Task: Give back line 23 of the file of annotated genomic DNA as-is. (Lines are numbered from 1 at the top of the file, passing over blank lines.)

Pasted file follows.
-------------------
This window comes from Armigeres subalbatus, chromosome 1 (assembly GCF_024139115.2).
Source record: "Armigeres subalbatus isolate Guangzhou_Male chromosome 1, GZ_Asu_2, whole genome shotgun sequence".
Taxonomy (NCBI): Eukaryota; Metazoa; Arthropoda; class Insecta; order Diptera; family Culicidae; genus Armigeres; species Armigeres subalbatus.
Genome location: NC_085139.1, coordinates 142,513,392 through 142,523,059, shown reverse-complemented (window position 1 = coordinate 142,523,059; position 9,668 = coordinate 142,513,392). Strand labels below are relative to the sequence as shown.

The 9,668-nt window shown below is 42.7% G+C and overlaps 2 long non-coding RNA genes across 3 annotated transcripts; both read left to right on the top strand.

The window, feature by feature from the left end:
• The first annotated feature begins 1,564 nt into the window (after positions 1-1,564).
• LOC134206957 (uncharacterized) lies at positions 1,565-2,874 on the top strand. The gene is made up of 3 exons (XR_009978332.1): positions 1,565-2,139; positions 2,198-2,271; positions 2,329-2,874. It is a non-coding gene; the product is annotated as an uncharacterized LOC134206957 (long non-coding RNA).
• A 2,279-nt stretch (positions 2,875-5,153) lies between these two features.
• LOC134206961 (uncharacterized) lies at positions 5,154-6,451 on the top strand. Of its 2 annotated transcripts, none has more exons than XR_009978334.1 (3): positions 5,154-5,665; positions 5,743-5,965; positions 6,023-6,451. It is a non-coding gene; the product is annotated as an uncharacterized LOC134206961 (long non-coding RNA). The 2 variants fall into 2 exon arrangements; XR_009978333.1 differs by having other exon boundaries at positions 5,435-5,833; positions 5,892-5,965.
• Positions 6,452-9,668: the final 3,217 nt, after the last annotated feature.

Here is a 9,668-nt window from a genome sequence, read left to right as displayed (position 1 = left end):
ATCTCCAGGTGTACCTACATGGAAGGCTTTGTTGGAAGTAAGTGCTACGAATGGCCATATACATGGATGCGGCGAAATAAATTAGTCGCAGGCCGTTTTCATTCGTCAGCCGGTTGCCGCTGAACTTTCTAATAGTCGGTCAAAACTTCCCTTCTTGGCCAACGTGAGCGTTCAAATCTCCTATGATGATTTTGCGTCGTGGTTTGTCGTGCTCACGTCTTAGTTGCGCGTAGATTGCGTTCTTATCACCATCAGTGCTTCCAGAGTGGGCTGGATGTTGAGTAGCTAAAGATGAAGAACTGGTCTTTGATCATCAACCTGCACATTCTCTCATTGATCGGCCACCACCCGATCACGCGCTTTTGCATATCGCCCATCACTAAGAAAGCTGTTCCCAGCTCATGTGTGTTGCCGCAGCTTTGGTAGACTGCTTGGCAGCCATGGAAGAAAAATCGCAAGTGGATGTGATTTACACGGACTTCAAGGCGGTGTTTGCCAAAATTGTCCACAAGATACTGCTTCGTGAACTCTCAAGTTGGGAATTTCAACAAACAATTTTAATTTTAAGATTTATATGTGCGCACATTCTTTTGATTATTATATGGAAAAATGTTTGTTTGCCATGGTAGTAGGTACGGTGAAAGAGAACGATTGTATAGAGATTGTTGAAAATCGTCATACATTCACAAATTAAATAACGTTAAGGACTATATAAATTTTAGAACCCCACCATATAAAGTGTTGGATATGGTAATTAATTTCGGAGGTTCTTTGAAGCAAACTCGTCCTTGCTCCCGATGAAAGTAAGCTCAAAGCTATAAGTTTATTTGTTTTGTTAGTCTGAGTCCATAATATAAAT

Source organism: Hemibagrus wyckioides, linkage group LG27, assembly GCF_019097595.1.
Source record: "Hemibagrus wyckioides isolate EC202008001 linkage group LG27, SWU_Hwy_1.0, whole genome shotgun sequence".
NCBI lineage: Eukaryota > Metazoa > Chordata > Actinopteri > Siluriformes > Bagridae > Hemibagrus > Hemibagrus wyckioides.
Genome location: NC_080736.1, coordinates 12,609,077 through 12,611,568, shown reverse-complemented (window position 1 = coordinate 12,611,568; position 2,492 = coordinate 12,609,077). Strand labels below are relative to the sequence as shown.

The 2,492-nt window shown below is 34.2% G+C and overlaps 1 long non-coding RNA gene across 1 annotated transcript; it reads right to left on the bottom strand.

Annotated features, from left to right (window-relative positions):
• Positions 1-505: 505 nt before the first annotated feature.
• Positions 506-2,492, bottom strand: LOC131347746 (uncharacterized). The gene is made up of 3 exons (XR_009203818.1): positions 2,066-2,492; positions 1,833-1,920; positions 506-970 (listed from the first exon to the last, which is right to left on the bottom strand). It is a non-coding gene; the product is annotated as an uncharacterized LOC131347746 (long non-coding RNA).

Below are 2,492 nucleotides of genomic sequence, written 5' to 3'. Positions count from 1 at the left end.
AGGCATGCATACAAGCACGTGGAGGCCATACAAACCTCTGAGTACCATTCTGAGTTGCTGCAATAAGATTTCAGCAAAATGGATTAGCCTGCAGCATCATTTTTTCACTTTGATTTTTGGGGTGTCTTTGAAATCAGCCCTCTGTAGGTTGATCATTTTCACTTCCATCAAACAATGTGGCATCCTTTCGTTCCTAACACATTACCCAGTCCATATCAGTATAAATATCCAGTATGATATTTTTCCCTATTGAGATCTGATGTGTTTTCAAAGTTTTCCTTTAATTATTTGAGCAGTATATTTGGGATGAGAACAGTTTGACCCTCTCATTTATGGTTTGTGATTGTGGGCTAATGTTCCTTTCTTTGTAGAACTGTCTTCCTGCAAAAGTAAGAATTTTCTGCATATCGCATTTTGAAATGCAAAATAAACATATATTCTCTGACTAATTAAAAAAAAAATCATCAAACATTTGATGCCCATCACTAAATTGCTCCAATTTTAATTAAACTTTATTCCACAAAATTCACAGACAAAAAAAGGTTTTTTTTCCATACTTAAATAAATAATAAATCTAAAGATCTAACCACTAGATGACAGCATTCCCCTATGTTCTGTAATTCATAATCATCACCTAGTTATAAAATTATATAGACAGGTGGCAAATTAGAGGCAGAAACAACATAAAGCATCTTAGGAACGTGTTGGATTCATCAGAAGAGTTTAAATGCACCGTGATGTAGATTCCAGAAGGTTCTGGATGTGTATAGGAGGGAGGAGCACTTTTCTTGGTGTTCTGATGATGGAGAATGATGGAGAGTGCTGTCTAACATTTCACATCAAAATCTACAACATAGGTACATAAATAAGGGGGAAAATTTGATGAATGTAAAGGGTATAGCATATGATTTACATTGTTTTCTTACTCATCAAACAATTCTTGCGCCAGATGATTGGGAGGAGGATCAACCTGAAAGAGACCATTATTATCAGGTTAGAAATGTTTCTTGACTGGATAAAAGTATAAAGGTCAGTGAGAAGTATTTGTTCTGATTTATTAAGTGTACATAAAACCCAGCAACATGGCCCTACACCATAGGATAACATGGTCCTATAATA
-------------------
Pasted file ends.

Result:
AGGCATGCATACAAGCACGTGGAGGCCATACAAACCTCTGAGTACCATTCTGAGTTGCTGCAATAAGATTTCAGCAAAATGGATTAGCCTGCAGCATCATTTTTTCACTTTGATTTTTGGGGTGTCTTTGAAATCAGCCCTCTGTAGGTTGATCATTTTCACTTCCATCAAACAATGTGGCATCCTTTCGTTCCTAACACATTACCCAGTCCATATCAGTATAAATATCCAGTATGATATTTTTCCCTATTGAGATCTGATGTGTTTTCAAAGTTTTCCTTTAATTATTTGAGCAGTATATTTGGGATGAGAACAGTTTGACCCTCTCATTTATGGTTTGTGATTGTGGGCTAATGTTCCTTTCTTTGTAGAACTGTCTTCCTGCAAAAGTAAGAATTTTCTGCATATCGCATTTTGAAATGCAAAATAAACATATATTCTCTGACTAATTAAAAAAAAAATCATCAAACATTTGATGCCCATCACTAAATTGCTCCAATTTTAATTAAACTTTATTCCACAAAATTCACAGACAAAAAAAGGTTTTTTTTCCATACTTAAATAAATAATAAATCTAAAGATCTAACCACTAGATGACAGCATTCCCCTATGTTCTGTAATTCATAATCATCACCTAGTTATAAAATTATATAGACAGGTGGCAAATTAGAGGCAGAAACAACATAAAGCATCTTAGGAACGTGTTGGATTCATCAGAAGAGTTTAAATGCACCGTGATGTAGATTCCAGAAGGTTCTGGATGTGTATAGGAGGGAGGAGCACTTTTCTTGGTGTTCTGATGATGGAGAATGATGGAGAGTGCTGTCTAACATTTCACATCAAAATCTACAACATAGGTACATAAATAAGGGGGAAAATTTGATGAATGTAAAGGGTATAGCATATGATTTACATTGTTTTCTTACTCATCAAACAATTCTTGCGCCAGATGATTGGGAGGAGGATCAACCTGAAAGAGACCATTATTATCAGGTTAGAAATGTTTCTTGACTGGATAAAAGTATAAAGGTCAGTGAGAAGTATTTGTTCTGATTTATTAAGTGTACATAAAACCCAGCAACATGGCCCTACACCATAGGATAACATGGTCCTATAATA